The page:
How HP Got its First Calculators

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Interview with the men who brought
the calculator to Hewlett-Packard; By Steve Leibson


This year 2008 marks the 40 th anniversary of HP's entry into the calculator market. Many, many people contributed to this event, but two people stand out. Steve Leibson recently recorded two fabulous video interviews with Dave Cochran and Tom Osborne. These are must-see TV if you enjoy learning about the history of technology.


Tom Osborne in the Sep. 1968, Hewlett-Packard Journal
Courtesy of the Hewlett-Packard Company

Interview with Tom Osborne
By Steve Leibson
February 22, 2008


"How HP Got its First Calculators"


Tom Osborne was never an HP employee, but he designed and built the prototype machine that was destined to be the foundation of HP's first calculator, the HP 9100A.

Click below to see the video on YouTube:






Dave Cochran in the Sep. 1968, Hewlett-Packard Journal
Courtesy of the Hewlett-Packard Company

Interview with Dave Cochran
By Steve Leibson
October 23, 2007


" Dave Cochran, Calculator Pioneer: The Video Interview "

Dave Cochran was creator of the software in the HP 9100 desktop calculator and HP 35 World first pocket scientific calculator.

Click below to see the video on YouTube:







In-depth Reading about Early Computers at HP

Another chapter of this web site is dedicated to the Model 9100 calculator. Early HP computers from 1966 up to 1980 are discussed in the Quick Tour 1960-1980 period.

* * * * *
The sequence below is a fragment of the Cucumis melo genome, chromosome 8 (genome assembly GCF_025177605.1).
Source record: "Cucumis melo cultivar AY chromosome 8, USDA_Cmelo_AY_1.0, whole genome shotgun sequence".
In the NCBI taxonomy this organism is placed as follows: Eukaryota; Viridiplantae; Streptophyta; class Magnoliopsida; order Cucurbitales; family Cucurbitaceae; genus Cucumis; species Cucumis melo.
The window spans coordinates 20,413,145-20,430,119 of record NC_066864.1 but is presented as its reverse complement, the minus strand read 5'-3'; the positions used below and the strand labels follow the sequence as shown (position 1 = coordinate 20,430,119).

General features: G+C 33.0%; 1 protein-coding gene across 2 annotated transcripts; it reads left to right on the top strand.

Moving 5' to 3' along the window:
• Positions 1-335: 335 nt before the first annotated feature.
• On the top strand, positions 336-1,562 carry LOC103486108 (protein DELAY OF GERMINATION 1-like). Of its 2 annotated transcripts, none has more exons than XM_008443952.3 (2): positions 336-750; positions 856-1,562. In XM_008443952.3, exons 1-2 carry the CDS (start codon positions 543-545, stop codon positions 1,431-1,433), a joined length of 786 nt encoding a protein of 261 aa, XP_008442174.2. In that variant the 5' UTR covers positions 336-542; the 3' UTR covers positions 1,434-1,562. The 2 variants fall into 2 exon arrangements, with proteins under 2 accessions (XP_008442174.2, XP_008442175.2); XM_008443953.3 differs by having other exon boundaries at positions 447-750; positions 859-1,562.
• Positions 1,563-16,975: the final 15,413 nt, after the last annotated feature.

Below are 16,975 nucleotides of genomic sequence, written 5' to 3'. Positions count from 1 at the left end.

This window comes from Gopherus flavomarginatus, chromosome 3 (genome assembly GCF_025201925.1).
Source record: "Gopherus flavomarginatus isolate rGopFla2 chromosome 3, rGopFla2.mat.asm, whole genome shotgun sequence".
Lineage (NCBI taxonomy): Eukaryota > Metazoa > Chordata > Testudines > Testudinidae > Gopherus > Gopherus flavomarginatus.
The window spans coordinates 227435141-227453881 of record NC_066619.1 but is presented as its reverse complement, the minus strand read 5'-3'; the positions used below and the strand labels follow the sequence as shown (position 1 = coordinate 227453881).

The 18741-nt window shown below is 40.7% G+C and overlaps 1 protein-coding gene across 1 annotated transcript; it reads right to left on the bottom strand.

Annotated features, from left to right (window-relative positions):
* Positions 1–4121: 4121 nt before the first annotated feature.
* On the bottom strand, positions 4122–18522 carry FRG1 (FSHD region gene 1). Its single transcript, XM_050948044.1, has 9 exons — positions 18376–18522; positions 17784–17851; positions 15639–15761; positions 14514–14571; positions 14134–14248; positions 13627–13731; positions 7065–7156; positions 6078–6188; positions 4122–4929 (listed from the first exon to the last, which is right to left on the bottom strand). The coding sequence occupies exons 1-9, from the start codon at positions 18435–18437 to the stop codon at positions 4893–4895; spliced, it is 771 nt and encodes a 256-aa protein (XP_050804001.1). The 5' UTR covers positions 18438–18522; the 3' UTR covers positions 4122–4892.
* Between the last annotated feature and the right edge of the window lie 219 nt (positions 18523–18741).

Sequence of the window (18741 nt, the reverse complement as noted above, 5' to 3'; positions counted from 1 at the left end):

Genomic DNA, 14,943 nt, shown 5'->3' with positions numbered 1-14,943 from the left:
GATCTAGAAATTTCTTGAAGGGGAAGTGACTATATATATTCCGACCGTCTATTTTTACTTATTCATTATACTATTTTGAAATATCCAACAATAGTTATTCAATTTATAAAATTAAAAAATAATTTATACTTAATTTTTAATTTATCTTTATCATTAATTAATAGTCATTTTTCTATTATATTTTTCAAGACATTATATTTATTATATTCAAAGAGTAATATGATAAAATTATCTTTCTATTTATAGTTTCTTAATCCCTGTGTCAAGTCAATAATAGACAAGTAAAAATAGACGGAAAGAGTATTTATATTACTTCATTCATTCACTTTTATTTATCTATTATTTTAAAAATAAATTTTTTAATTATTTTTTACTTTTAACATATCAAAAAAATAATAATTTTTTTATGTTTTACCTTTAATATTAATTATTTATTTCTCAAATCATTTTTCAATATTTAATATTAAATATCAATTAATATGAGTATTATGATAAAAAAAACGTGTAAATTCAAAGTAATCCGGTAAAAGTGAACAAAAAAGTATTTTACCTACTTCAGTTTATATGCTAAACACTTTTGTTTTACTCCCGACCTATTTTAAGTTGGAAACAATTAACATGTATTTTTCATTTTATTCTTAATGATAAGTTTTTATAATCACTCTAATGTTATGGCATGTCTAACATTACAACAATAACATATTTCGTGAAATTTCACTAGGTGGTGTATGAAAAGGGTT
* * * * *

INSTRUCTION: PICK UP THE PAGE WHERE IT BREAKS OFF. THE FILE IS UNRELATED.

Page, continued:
The Steve Leibson web site is certainly the most accurate about the early computing evolution at HP. Steve Leibson who worked at the Loveland factory made an in-depth description of the major steps of the HP early computer production. Starting with the 2116 instrumentation computer up to the birth of the 9825 "The little Computer that could!", Steve relates a complete historical timeline of the various orientation taken by HP to produce a computer product line as successful as was its previous production in the instrumentation business. In a chapter specifically dedicated to the 9100 Project, Steve Leibson unveils all the details of the human side of the story with a wonderful style rarely found in technical writing.
" Sometimes it feels like the planets have aligned, the fates are all pointing at you, and "somethin's just gonna happen." HP's VP of Research Barney Oliver must have felt like this in June of 1965 when he was visited by not just one but two inventors who had different but equally radical ideas for building a scientific calculator."
What follows this Steve's introduction is the most pleasant reading you could find regarding computer birth at HP.

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